Thursday, August 11, 2005

Foothill Aerie

Winston winced ever so slightly from the salt on his Margarita as his Buffalo steak seared itself to perfection on his 7th floor balcony barbeque. To his right, the city lights of Denver shown like a surreal light show. To his left, the sunset over the mountains as a moon tinged orange by the smoke from the forest fires hung overhead. Winston preferred not to look straight ahead into the string of dozens of condo towers along C-470 in the foothills, so he had put a fireproof tarp in a batique design over that view instead. He smiled at the woman two floors down making her own dinner and then took another sip from his drink.

When the 470 light rail loop initiative passed last fall, he’d been optimistic. When the general contractor he worked for asked for his bid in December, he’d worked twenty hour days until he was done. When his company won the subcontract to ship every single rail from the factory to the construction site came through this spring, he’d bought this place. Now, with the summer nearly over, the contract payments were coming in, the work was getting done on schedule, and the only item on the agenda was to find a partner and settle down. This job was scheduled to take twelve years, and there was enough profit in this deal for him to downsize in an orderly manner and retire when it was done.

Anyway, that was what Winston had thought this morning. Now, the picture had changed a little. First there was the call from his accountant, informing him that something didn’t seem quite right in the company books. By the afternoon, he was in his lawyer’s office. Before the day was over, he’d received a call from a specialist lawyer referred by his regular lawyer. Winston had made dinner anyway, but he was quivering with so much anger and fear he didn’t know if he’d be able to keep it down. Somebody was laundering money through his corporate accounts. And, superficially, it looked like him. Whatever was going on had international dimensions. But, Winston had no idea who it was. Most of the people at his main office had been there for at least four or five years. His last involvement with the drug trade had been a pot buy back in high school before it was legalized. His wasn’t part of any religious extremist group. Hell, he didn’t even go to church. He was patriotic. All of his trucks had American flags painted on them. He didn’t cheat on his taxes (well, not seriously anyway) or his bids. He wasn’t involved in gambling; he didn’t even know how to play anything but blackjack or the slots in a casino.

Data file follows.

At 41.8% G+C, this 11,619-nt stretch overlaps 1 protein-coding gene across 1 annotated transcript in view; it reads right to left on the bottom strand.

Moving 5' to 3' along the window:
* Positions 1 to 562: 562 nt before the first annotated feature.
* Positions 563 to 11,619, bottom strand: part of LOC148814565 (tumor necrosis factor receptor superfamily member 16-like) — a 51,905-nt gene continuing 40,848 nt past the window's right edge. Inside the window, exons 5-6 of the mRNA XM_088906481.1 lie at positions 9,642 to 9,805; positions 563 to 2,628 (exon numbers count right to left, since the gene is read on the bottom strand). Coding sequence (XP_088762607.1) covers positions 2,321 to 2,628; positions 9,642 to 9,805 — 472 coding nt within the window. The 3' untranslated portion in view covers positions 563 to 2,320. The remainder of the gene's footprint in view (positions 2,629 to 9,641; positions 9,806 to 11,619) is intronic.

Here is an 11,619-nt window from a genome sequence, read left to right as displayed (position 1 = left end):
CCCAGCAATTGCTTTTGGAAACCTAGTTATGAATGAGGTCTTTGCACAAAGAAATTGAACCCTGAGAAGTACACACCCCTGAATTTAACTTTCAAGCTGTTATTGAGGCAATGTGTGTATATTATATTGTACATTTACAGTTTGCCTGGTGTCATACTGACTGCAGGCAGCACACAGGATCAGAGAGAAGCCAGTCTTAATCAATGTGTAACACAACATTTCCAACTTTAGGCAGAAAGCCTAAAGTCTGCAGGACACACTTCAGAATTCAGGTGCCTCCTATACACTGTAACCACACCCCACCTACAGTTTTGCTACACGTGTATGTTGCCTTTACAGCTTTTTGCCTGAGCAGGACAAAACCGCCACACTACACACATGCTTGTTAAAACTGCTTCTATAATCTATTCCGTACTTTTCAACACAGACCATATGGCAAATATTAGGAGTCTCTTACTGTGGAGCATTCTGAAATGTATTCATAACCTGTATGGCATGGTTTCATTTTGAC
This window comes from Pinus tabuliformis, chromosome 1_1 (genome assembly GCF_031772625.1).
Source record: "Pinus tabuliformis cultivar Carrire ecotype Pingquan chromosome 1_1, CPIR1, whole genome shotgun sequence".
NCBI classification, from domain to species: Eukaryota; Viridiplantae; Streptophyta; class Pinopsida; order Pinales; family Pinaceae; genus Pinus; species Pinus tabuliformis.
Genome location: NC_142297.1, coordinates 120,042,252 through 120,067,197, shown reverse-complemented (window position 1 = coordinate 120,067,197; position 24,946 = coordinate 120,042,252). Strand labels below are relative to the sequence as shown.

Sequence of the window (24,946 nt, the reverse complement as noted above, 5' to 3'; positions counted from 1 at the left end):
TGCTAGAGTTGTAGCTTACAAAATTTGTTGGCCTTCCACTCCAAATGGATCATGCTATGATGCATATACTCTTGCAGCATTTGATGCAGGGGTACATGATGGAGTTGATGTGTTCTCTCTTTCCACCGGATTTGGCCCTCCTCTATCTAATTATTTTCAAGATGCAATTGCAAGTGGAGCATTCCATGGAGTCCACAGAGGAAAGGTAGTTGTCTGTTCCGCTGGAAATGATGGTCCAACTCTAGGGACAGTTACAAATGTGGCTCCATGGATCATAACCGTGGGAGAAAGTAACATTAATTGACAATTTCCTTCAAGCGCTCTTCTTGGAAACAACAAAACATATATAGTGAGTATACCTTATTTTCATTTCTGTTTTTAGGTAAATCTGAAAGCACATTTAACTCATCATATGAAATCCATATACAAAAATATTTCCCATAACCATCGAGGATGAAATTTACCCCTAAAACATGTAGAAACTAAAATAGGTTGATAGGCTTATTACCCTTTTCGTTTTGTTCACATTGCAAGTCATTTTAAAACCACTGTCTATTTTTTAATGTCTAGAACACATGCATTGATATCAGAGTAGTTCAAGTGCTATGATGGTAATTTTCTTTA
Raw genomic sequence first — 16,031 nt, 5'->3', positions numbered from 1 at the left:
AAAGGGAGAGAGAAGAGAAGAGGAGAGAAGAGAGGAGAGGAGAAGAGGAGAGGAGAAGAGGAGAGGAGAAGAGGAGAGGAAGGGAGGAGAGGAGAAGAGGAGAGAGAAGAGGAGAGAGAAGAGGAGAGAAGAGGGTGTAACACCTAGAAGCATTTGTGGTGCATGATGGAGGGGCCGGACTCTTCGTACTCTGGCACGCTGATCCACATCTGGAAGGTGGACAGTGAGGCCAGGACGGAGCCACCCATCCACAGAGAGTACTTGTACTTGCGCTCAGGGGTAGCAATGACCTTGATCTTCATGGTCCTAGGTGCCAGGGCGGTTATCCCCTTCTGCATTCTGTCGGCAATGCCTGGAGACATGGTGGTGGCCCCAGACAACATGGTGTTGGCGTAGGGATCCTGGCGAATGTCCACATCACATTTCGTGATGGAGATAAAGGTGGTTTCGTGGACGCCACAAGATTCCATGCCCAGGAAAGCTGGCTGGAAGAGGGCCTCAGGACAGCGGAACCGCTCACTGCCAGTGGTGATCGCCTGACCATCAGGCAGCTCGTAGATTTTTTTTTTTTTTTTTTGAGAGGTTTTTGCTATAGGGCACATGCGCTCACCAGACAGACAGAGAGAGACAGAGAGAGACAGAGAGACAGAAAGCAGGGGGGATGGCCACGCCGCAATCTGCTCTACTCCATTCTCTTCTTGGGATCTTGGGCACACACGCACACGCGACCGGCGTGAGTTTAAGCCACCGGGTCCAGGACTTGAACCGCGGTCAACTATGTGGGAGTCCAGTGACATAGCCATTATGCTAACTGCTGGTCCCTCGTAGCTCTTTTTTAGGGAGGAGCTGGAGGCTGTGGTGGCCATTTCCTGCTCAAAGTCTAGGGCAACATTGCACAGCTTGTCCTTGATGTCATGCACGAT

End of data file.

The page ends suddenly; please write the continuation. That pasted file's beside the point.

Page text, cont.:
Coming home to a parcel in the mailroom downstairs looked like it would be his boost for the day. Opening the package on his kitchen table a few minutes later and finding a freshly severed cat paw, wrapped in plastic, in a U.S. Postal Service parcel box, postmarked from West Palm Beach, blew that theory. The picture of his cat, who had disappeared when he moved to his condo, sitting on Tuesdays Wall Street Journal, with a missing paw, sent a shiver down his spine.

The last time he was in Florida was for his commencement at Florida State University. He’d gone West and never looked back. The was years ago. His mom and dad were dead now, after they’d refused to evacuate their place on the Keys during Hurricane Herbert, and his sister lived in Boston.

After opening the parcel, he’d left everything where it was, had a long talk with his new specialist lawyer, locked the door, and shook it off in total hopelessness. He and the lawyer had agreed that going to the cops before he could find some evidence to clear himself of the money laundering that had been going on in his business accounts was walking into a trap. They’d agreed to hire a private investigator instead. He’d videotaped the evidence, called several trusted people to corroborate his story, and left everything in place without touching it until the P.I. arrived the next morning. Then, he’d made dinner as planned.

By the time Winston looked up from his reverie, he could smell something distinct from the haze. Damn, the Buffalo steak had burnt to a crisp. He turned off the gas to the BBQ, lifted the charred remains into a stainless steel waste bin placed there for the purpose, and went to grab a yogurt pack out of his fridge. Ten minutes late he’d collapsed on his bed, deep in sleep before nine o’clock.

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